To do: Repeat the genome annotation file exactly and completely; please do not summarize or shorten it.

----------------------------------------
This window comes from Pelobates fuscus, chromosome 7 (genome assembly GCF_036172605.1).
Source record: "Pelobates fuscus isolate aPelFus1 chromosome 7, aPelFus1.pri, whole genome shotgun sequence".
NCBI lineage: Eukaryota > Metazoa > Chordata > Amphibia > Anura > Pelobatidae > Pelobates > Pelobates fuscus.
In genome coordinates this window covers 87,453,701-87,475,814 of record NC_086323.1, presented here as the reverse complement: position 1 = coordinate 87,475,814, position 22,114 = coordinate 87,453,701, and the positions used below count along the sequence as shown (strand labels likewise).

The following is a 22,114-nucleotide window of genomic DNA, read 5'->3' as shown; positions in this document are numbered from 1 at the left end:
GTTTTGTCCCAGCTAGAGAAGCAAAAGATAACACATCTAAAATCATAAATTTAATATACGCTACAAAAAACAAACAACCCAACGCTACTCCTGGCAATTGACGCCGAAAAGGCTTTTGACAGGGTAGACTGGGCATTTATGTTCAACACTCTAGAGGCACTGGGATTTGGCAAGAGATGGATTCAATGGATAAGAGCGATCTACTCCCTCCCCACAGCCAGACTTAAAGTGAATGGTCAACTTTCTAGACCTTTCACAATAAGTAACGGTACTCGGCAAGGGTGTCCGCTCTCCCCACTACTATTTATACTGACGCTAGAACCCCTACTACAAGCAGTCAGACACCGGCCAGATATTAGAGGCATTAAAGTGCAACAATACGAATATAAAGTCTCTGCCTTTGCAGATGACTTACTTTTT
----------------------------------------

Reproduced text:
This window comes from Pelobates fuscus, chromosome 7 (genome assembly GCF_036172605.1).
Source record: "Pelobates fuscus isolate aPelFus1 chromosome 7, aPelFus1.pri, whole genome shotgun sequence".
NCBI lineage: Eukaryota > Metazoa > Chordata > Amphibia > Anura > Pelobatidae > Pelobates > Pelobates fuscus.
In genome coordinates this window covers 87,453,701-87,475,814 of record NC_086323.1, presented here as the reverse complement: position 1 = coordinate 87,475,814, position 22,114 = coordinate 87,453,701, and the positions used below count along the sequence as shown (strand labels likewise).

The following is a 22,114-nucleotide window of genomic DNA, read 5'->3' as shown; positions in this document are numbered from 1 at the left end:
GTTTTGTCCCAGCTAGAGAAGCAAAAGATAACACATCTAAAATCATAAATTTAATATACGCTACAAAAAACAAACAACCCAACGCTACTCCTGGCAATTGACGCCGAAAAGGCTTTTGACAGGGTAGACTGGGCATTTATGTTCAACACTCTAGAGGCACTGGGATTTGGCAAGAGATGGATTCAATGGATAAGAGCGATCTACTCCCTCCCCACAGCCAGACTTAAAGTGAATGGTCAACTTTCTAGACCTTTCACAATAAGTAACGGTACTCGGCAAGGGTGTCCGCTCTCCCCACTACTATTTATACTGACGCTAGAACCCCTACTACAAGCAGTCAGACACCGGCCAGATATTAGAGGCATTAAAGTGCAACAATACGAATATAAAGTCTCTGCCTTTGCAGATGACTTACTTTTT